In this paper, we highlight three key challenges associated with talent (athlete) identification and development and then propose multiple [possible] solutions that researchers and practitioners could consider for optimizing TIDS according to each challenge. Table 1 summarizes these key challenges and solutions for TIDS practitioners, which are then discussed in the following sections according to the research literature. We feel these challenges have implications for the efficient management of the resources within TIDS and, more importantly, for optimizing opportunities, skill acquisition and health in developing young athletes. Although we have tried to acknowledge the ethical issues in our discussion, the focus is on how to improve the processes of identification and development more generally. Moreover, we have focused upon the key challenges and solutions based on our experiences of researching and working within and outside TIDS collectively over a period of 15–20 years, respectively.
Table 1. Overview of the challenges and (possible) solutions to Talent Identification and Development.
Challenge 1: What Are We Looking For?
Part A: Clarifying Definitions – What Is Talent?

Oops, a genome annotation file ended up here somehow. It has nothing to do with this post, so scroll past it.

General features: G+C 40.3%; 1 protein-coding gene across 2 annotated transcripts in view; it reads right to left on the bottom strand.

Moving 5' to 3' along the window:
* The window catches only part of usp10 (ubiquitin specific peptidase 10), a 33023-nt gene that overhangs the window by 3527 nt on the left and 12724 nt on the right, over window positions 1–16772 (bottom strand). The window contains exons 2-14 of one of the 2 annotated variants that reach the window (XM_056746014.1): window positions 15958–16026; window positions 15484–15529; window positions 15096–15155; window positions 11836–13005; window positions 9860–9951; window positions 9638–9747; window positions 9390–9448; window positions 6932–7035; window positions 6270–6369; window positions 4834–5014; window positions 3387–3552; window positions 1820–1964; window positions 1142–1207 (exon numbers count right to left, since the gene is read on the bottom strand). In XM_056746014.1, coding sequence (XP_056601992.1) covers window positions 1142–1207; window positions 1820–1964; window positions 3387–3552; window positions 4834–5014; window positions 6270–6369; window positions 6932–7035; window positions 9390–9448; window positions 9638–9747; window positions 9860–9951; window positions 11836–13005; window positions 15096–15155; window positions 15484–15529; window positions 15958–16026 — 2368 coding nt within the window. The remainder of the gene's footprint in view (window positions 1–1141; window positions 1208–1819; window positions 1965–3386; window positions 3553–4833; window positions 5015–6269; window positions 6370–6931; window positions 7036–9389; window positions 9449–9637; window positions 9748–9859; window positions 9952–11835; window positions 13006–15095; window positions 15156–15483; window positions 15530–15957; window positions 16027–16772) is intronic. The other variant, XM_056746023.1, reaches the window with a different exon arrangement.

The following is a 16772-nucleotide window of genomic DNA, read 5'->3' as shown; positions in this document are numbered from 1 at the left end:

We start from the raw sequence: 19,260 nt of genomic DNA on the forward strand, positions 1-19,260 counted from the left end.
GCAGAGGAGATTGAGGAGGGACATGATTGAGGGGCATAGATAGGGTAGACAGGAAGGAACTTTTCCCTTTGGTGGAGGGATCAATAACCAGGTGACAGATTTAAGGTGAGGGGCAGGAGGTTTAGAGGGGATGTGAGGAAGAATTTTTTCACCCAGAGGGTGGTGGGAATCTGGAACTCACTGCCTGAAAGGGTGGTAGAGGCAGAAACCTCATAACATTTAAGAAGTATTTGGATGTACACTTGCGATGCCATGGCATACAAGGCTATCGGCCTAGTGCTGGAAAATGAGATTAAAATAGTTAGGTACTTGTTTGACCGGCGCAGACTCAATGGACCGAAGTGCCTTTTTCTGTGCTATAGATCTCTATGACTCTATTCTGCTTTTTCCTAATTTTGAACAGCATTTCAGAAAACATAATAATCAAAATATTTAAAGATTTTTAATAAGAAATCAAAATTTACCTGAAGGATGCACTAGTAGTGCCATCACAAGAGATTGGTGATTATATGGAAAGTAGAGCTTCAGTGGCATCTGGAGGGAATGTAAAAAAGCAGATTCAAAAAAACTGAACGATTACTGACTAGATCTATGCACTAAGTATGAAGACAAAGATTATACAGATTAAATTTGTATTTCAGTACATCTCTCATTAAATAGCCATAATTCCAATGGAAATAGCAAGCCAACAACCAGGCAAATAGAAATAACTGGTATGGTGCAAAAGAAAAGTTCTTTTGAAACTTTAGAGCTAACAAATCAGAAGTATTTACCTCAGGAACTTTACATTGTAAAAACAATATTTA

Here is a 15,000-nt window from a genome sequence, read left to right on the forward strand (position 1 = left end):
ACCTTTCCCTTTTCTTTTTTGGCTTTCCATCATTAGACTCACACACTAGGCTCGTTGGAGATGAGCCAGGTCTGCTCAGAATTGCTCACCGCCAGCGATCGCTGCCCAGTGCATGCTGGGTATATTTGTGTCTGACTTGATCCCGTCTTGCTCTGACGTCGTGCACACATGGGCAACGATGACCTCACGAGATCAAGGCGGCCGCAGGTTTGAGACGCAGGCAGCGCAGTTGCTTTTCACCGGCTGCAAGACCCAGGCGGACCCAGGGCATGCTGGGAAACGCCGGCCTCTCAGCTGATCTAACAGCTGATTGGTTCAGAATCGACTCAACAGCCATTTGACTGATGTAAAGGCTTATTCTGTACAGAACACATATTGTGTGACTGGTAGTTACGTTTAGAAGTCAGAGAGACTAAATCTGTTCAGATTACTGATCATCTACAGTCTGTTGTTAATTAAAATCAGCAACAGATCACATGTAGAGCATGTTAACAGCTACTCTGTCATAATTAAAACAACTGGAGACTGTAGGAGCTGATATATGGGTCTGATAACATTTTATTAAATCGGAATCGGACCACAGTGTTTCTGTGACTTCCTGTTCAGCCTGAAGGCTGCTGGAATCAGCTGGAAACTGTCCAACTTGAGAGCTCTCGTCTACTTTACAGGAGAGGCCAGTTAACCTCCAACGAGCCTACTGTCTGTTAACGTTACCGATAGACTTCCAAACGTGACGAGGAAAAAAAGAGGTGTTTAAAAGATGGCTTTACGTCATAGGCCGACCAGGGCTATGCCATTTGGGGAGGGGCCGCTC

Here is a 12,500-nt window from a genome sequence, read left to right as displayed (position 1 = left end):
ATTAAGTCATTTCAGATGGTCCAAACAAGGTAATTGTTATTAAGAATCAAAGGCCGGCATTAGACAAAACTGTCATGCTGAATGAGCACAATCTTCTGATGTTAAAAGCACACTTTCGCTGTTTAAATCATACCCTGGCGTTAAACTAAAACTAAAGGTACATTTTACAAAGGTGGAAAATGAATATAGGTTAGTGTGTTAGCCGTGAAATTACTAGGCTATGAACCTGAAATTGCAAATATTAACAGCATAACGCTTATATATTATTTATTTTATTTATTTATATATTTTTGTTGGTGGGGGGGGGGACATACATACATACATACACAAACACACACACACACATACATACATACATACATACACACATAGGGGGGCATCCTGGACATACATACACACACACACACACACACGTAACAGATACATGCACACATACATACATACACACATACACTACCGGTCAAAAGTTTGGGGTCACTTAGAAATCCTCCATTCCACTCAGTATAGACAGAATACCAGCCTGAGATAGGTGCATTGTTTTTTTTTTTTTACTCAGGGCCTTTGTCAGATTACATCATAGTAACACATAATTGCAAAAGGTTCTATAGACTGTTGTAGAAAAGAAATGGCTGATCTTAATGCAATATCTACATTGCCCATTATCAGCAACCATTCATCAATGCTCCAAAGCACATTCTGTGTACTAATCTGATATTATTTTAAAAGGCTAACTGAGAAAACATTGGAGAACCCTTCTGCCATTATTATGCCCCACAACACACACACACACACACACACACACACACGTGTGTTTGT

Talent is a commonly used term in society and can be applied across multiple domains including education, music, and sport. Although commonly used, definitions of talent are inconsistent and unclear, leading to contradictions within both society and science. For example, researchers often talk about talent as an ‘innate ability’ (Baker et al., 2018b) but such terms may have different meanings across different contexts. For instance, talent can be used to describe biological predispositions (e.g., a talent for football), the quality being developed (e.g., nurturing a player’s talent) as well as the players themselves (e.g., football talents). In sport settings, talent has been defined as ‘the presence or absence of particular skills or qualities identified at earlier time points that correlate to or predict expert future performance’ (Cobley et al., 2012, p3.; Issurin, 2017). Although this definition does not conform to recent calls for clearer definitions of talent (Baker et al., 2018b), it likely captures the key goal of a TIDS – understanding the relationship between current performance (and related variables) and future potential. However, whether this is the way talent is viewed and applied by multiple stakeholders (i.e., coaches, athletes, and administrators) within youth TIDS is questionable. This leaves us with an important question – what does talent look like?